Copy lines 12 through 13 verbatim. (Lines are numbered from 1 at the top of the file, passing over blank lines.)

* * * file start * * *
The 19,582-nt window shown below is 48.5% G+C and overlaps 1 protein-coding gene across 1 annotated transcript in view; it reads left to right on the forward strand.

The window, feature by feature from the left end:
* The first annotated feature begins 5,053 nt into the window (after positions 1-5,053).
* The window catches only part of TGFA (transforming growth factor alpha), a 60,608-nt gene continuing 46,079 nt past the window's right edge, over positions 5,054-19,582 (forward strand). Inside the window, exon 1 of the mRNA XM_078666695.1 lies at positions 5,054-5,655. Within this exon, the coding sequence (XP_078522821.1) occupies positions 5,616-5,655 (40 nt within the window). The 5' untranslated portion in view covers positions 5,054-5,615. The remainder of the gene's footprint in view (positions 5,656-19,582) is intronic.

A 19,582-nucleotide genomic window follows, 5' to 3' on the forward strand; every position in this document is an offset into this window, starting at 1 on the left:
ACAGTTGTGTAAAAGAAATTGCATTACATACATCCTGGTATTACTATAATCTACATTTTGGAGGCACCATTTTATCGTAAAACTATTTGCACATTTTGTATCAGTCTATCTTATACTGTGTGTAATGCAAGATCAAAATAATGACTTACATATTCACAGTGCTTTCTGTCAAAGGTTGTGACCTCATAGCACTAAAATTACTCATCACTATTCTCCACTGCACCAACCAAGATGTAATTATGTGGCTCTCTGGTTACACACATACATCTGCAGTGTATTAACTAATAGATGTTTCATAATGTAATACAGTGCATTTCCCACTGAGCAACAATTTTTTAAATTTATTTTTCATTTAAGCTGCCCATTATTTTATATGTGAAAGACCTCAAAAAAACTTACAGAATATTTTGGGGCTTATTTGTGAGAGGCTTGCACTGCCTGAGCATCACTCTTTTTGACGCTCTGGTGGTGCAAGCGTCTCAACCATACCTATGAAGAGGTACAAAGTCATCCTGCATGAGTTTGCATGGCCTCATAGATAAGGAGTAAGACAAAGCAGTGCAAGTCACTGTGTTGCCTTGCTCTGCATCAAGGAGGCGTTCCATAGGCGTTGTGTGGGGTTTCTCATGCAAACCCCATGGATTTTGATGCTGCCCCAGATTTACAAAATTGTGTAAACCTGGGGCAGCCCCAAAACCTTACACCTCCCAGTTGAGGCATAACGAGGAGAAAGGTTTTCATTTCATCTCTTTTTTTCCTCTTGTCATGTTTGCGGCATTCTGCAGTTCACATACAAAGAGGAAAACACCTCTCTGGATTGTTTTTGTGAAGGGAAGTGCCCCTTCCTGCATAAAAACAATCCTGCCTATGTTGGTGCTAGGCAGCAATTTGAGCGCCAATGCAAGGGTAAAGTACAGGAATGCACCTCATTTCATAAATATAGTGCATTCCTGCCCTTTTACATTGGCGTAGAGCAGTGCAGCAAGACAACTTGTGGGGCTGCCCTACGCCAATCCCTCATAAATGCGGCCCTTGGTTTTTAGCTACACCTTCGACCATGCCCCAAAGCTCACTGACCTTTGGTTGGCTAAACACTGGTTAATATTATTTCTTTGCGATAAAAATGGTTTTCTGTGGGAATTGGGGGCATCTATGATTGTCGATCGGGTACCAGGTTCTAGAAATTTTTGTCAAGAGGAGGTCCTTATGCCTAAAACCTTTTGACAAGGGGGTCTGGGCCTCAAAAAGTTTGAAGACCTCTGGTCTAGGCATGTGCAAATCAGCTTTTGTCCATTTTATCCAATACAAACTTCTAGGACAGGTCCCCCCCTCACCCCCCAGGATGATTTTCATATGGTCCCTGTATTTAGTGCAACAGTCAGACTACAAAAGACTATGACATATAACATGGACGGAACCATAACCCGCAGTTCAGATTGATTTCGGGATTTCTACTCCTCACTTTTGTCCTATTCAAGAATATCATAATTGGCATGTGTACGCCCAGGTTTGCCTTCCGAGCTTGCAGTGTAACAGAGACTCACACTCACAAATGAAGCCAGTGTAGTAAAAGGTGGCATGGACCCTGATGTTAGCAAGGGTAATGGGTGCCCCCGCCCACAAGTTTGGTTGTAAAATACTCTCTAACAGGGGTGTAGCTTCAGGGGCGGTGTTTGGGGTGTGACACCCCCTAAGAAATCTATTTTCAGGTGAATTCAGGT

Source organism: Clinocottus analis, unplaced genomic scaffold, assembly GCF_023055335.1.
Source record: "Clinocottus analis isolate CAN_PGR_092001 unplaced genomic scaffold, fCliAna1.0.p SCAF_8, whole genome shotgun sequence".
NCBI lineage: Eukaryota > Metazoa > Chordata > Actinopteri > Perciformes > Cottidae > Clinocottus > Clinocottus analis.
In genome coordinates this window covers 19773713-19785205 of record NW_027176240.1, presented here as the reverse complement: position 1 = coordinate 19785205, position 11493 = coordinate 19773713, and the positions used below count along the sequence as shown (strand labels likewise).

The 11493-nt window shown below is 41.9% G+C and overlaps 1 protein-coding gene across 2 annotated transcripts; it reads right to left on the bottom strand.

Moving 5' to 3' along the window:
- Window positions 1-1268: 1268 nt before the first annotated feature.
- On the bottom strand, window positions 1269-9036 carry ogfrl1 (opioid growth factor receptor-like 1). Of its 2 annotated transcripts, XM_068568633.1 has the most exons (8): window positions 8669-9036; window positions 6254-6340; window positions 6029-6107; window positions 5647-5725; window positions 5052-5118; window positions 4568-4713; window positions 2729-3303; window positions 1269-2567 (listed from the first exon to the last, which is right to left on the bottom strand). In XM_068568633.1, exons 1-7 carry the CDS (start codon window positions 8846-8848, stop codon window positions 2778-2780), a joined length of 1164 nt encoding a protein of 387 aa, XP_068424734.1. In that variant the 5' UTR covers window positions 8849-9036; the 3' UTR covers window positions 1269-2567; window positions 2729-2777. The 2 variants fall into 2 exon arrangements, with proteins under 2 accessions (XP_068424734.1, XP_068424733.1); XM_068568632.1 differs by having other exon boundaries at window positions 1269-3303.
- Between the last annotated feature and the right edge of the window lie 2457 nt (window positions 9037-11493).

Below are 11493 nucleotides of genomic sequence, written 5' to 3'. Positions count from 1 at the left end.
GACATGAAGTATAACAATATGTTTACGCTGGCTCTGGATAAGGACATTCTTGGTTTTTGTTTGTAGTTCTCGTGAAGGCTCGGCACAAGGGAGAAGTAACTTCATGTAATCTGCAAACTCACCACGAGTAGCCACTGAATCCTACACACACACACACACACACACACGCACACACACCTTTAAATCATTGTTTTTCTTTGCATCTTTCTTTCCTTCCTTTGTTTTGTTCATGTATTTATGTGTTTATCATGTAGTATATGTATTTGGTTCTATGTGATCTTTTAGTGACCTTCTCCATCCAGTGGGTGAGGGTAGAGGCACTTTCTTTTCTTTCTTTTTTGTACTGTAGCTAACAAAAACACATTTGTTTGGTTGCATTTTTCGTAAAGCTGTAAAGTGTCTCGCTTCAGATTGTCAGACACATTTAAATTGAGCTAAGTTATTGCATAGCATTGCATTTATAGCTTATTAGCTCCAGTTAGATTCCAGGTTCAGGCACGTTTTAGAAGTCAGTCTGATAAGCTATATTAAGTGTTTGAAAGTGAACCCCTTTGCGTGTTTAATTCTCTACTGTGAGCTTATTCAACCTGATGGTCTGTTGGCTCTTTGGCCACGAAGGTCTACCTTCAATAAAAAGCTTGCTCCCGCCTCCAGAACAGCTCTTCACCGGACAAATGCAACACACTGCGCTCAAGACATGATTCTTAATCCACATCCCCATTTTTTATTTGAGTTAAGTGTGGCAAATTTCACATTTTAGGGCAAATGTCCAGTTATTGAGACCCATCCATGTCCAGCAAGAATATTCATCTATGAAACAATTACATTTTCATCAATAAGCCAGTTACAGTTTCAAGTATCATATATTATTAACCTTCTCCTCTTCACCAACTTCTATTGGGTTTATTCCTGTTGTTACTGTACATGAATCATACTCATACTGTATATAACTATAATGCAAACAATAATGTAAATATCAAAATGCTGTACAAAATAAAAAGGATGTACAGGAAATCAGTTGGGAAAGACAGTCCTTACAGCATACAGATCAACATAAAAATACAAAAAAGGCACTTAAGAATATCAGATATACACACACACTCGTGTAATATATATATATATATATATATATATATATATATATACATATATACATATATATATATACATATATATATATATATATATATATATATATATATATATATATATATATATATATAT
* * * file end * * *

Moving 5' to 3' along the window:
- Window positions 1-1268: 1268 nt before the first annotated feature.